There's no mistaking the message. It's made clear the minute you arrive in the upper basin. People hear it, read it, see it and, even on brief stays, feel it . . . Alta is for skiers.
It was that way 50 years ago when the first skier rode up the world's second chairlift, and it's that way now. No frills! Nothing fancy! Skiing comes first and whatever is second can wait until the runs are over and the ski boots are off.Maybe that's the lure of Alta; what makes skiers clutch to the area like family. Some say it's the snow - light, fluffy, bottomless at times. It's addictive.
After all, Alta is not Utah's biggest ski resort, nor is it its most elegant, nor its tallest, nor highest, nor longest, nor closest, nor its most expensive.
But it is Utah's oldest, most popular, most recognized, most secure, its snowiest and its quietest. Alta's owners and staff have long believed that its skiing says it all.
**** Lumber and water were all that interested the early settlers in Little Cottonwood Canyon until silver-bearing ore was found. Stories on the discovery vary. The most repeated version is that an Army officer's wife, while at the mouth of the canyon on a picnic, found a shiny rock.
Almost overnight Alta became a town of two-fisted, hard drinking, hard working miners. From a quiet valley that held only a saw mill, boarding house and a dozen people in 1862, Alta became a city of over 8,000, with 10 streets and 180 dwellings, including seven restaurants, two shoemakers, shops, jail, dance hall, Chinese laundry, two breweries, six medical offices and 26 saloons, in which over 150 men are said to have made early departures from this earth.
During the mining years, it is estimated that over 100 miles of tunnels were dug in mountainsides. One tunnel ran for over two and a half miles. Another, the Cardiff tunnel, went between Big and Little Cottonwood canyons.
The most famous of the Alta mines was the Emma. It was reported that the Emma yielded over $4 million in silver over its brief life. It was also cause for some strained relations between the United States and England. Shortly after being sold to an English syndicate for a reported $6 million, the ore body in the mine abruptly "faulted" and the mine closed.
These were not easy times for Alta residents, especially in the winter. Tempers were short, days long, the brew potent and work difficult, made even more difficult by deep snow and the constant threat of avalanches. One newspaper report claimed 143 people were killed by avalanches in Alta during a 14-year period. Actual records, sketchy as they are, indicate the figure is a bit exaggerated. Fire, too, took its toll on buildings and lives there.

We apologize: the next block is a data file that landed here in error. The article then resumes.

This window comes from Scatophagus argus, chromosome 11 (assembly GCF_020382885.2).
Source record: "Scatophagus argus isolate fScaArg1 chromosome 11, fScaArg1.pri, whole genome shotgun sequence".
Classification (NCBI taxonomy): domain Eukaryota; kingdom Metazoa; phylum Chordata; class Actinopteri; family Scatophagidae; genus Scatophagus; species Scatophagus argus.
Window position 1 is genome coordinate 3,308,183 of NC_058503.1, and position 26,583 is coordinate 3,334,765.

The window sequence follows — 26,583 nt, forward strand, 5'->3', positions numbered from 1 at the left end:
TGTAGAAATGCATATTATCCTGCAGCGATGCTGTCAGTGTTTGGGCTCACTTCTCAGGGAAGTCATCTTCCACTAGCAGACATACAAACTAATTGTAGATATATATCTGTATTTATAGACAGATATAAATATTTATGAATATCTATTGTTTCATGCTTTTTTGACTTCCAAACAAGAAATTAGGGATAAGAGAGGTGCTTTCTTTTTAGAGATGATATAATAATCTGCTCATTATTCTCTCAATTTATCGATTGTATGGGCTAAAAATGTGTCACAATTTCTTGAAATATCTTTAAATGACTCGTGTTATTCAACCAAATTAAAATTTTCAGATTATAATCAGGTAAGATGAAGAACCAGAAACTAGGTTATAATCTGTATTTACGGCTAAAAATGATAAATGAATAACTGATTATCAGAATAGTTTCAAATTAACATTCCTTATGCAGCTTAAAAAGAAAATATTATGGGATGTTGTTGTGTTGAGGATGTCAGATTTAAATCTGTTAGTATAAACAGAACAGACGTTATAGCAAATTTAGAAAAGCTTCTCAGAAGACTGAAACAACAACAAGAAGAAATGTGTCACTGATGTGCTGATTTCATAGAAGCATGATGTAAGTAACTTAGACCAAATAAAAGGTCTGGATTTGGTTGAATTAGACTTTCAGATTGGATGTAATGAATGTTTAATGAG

By the 1880s, very little mining was being done. Alta was little more than a dusty, dirty valley, barren of trees and vegetation and wildlife. And with but one faithful supporter - George H. Watson.
**** While others were pulling up stakes and abandoning Alta at the turn of the century, a young miner named George H. Watson was digging in. Confident that Alta would again be a mining center, he began buying up old mines and claims.
By 1930, it became obvious to even Watson, the self-appointed mayor of the one-resident township, that the digging was over. Alta the mining town was dead, but Alta the town wasn't.
He found his answer in a story he ran across on a new and exciting sport called "skiing." Alta had the mountains and the snow, and skiing would bring the people, he believed.
By coincidence, a group of Salt Lake businessmen and the U.S. Forest Service were in the midst of looking at starting a ski area. Watson, for the sum of a dollar, gave his deeds to the Forest Service for recreational development, and the Forest Service gave the go ahead to the Salt Lake City Winter Sports Association, later to become Alta Ski Lift Company.
**** By the mid-1930s, skiing was gaining a growing following, helped by the Winter Olympics in 1932 and 1936, and the introduction of the first chairlift in Sun Valley in 1936.
Most of this attention during this period was directed toward ski jumping. Weekend jumping events would regularly bring out 10,000 spectators. Among the most heralded jumpers at the time were two young Norwegians named Alf and Sverre Engen.
Downhill skiing, too, was growing. For $5.95 for flat-top hickory skis ($1 for for natural bases), $4.25 for leather boots, $1 for poles and $5.95 for Leggi Cable bindings, properly labeled "bear traps," a person could ski, which to most during this period meant make straight runs with lots of upper body movement and little turning.